The card of synthesis, achievement, and dynamic balance, The World marks the completion of the 22 Major Arcana which began with the Fool and which will now, once again, return to him for yet another cycle. Traditionally represented by Saturn (Kronos), this card heralds a new, holistic structure and the harmony that occurs therein.
The eternal return which the The World card announces is generally symbolized by either a garland or an Ouroboros, within which a feminine figure dances. The Dali version is thus a wild departure from just about any classical representation of the card. It is red in lieu of blue, shows three nude women (in lieu of one) leashed to a black void bearing stark facial features, and this void appears within a square in lieu of a circle. What could Dali be thinking?
Before jumping into the imagery, it might help to take a step back and remember that while The World is undoubtedly a positive card, it’s astrological signifier is Saturn, one of the most troubling planets in the Zodiac. Saturn was traditionally considered “the Great Malefic,” and although he’s been given a rosy, little makeover in modern astrology as a “taskmaster” and necessary teacher, he’s also the deity whose policy it was to eat his children lest they dethrone them. He rules limits, restrictions, melancholy, and has overt similarities to Yahweh, the God of the Old Testament. Indeed, the similarities are so overt that the holy day of rest is celebrated on Saturday (named after Saturn) by those who observe the mitzvot (Jewish commandments). Saturn, to put it mildly, is a jerk. See two famous paintings of him here.
The black square, for this reason, is actually a much more appropriate fit, as is the gory, melancholic face. Further, the square echoes traditional representations insofar as the four corners are meant to represent the four fixed Zodiac signs (Taurus, Leo, Scorpio, and Aquarius) who are all characterized by inflexibility and stubbornness, and thus might be considered Saturnian in their own right. Representations of these four signs generally appear in the corners of more traditional World cards. Signifying them as four corners, within the frame of the card itself, is an interesting choice that draws attention to their nature.
So how is all this meant to be positive? Well, The World is the penultimate crescendo within the deck. It is meant to signify the Source which, according to both Greek and Islamo-Judeo-Christian myth is a pretty nasty one! Saturn really does rule the world according to traditional religious texts, so it’s only fitting to see this tradition reflected in the Tarot.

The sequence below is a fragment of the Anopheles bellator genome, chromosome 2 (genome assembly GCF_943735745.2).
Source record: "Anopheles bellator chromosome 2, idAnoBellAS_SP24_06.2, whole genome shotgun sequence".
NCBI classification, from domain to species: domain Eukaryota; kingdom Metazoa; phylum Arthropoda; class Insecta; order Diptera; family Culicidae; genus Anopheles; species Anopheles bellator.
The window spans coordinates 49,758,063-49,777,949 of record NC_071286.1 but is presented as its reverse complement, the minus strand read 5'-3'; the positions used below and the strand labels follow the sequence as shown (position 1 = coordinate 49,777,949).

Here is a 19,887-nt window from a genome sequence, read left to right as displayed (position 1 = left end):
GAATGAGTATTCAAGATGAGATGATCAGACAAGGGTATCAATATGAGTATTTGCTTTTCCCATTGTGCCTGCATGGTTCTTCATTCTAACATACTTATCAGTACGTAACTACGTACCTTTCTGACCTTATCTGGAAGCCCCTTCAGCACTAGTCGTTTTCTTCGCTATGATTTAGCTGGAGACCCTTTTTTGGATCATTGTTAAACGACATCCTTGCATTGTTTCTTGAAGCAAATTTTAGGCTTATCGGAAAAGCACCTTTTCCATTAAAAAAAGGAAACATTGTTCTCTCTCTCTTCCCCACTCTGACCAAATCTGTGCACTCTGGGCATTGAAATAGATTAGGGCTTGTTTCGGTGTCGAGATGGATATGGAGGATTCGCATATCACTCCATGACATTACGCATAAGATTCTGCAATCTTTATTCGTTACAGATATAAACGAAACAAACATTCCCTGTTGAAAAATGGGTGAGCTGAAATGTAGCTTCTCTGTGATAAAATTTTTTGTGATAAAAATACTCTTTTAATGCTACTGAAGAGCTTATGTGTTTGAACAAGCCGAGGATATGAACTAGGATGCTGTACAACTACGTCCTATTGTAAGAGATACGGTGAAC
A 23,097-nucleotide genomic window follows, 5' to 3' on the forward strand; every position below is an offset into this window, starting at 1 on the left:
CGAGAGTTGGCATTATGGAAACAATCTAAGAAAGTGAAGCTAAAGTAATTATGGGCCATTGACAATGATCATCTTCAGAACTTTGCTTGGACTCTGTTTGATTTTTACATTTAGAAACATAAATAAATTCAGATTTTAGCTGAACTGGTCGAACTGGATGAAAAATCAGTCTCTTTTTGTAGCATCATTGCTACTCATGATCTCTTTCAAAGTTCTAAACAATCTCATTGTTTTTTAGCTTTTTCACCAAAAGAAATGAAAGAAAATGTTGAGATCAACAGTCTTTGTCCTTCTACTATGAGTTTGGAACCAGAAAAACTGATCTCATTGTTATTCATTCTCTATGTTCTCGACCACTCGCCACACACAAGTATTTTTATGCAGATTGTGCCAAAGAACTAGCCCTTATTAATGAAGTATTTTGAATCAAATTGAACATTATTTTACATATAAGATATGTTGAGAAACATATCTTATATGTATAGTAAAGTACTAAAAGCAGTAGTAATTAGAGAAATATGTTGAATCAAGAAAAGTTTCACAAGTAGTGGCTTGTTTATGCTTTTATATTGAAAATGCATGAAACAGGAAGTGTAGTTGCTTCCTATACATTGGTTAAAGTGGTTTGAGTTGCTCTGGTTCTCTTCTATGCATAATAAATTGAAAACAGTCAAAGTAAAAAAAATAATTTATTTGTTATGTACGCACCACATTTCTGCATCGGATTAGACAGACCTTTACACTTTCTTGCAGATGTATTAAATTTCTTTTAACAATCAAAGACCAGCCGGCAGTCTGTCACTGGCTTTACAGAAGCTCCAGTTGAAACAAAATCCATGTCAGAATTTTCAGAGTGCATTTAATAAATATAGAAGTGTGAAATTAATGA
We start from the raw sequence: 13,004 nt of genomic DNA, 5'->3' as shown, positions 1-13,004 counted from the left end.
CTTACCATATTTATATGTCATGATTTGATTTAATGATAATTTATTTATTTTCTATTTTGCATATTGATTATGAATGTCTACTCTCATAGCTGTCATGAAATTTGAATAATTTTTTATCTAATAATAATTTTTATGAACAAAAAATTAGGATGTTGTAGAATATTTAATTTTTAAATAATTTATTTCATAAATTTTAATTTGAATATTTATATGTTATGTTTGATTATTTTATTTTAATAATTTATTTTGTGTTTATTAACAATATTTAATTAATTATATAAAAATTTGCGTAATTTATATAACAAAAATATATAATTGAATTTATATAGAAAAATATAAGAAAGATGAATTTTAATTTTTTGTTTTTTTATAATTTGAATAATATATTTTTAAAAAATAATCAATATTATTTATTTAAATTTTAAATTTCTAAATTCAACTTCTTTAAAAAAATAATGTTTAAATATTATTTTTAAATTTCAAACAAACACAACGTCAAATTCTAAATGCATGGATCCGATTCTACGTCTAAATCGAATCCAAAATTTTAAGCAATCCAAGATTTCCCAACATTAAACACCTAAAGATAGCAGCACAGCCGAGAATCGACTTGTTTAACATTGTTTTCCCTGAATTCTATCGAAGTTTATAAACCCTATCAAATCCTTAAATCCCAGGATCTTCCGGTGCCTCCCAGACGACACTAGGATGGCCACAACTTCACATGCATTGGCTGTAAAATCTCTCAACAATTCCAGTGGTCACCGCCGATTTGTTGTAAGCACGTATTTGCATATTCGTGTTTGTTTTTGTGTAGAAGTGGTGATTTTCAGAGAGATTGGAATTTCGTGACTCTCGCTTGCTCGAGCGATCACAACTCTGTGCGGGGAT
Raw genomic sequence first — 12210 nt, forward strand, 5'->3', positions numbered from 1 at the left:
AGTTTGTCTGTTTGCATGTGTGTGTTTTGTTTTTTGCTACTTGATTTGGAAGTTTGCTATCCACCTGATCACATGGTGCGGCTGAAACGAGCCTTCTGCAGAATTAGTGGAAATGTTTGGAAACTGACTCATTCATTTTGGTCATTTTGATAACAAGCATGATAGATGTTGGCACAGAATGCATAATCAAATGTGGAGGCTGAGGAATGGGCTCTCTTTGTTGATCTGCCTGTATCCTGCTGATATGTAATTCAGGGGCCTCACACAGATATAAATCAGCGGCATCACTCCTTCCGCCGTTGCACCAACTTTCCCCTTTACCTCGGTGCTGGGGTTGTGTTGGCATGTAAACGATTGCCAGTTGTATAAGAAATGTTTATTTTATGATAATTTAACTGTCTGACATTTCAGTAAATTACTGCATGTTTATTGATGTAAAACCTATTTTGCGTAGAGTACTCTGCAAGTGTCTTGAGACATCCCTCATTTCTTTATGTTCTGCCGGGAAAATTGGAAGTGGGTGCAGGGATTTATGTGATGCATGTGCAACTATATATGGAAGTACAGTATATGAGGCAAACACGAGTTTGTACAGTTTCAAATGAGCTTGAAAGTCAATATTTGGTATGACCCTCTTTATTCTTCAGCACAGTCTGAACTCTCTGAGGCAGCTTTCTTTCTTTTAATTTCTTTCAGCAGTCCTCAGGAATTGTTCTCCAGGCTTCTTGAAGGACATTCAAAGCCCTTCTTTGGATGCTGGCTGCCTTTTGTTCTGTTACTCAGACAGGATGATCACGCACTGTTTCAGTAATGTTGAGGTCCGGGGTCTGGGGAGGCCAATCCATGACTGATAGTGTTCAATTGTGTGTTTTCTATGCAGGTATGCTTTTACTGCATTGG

The three nude women who are leashed to this void are a direct reference to the 3 of Cups, as both images are differing versions of the three Graces. For The World card, Dali has chosen to rearrange the Graces of Lucas Cranach the Elder, whose original painting can be seen here. The three Graces rule over all that is lovely — beauty, mirth, creativity, fertility, etc.
From all this, the meaning of the card should be clear. When you pull The World, you have reached a climax during which time you command the gifts of the three Graces. You are at one with the Source, operating within a well-structured, harmonious program, and blessed with influence and reach. Your situation is replete and whole. Enjoy it! From this new plateau, you will yet again commence a fresh journey to that same old source once again.
**While all manner of comments are welcomed, any further information pertaining to art history, symbolism, myth, cultural reverberations, and Tarot card meanings that traverse decks or lend especial light to the Universal Dali deck, specifically, are actively sought and encouraged. I’m not using a book for these descriptions, so I may miss a reference that bears mention in relation to a card. If you know something, please share it!
Conversely, I actively negate the astrological significations of the Trump cards within the Universal Dali deck in favor of the more traditional Thoth. My plan is to tackle the astrological significations of the Universal Dali Trumps and their overt divergence from all norms in one article… after having described each card. That’s a ways off. ;)
Astrological Affiliations: XV. The Devil
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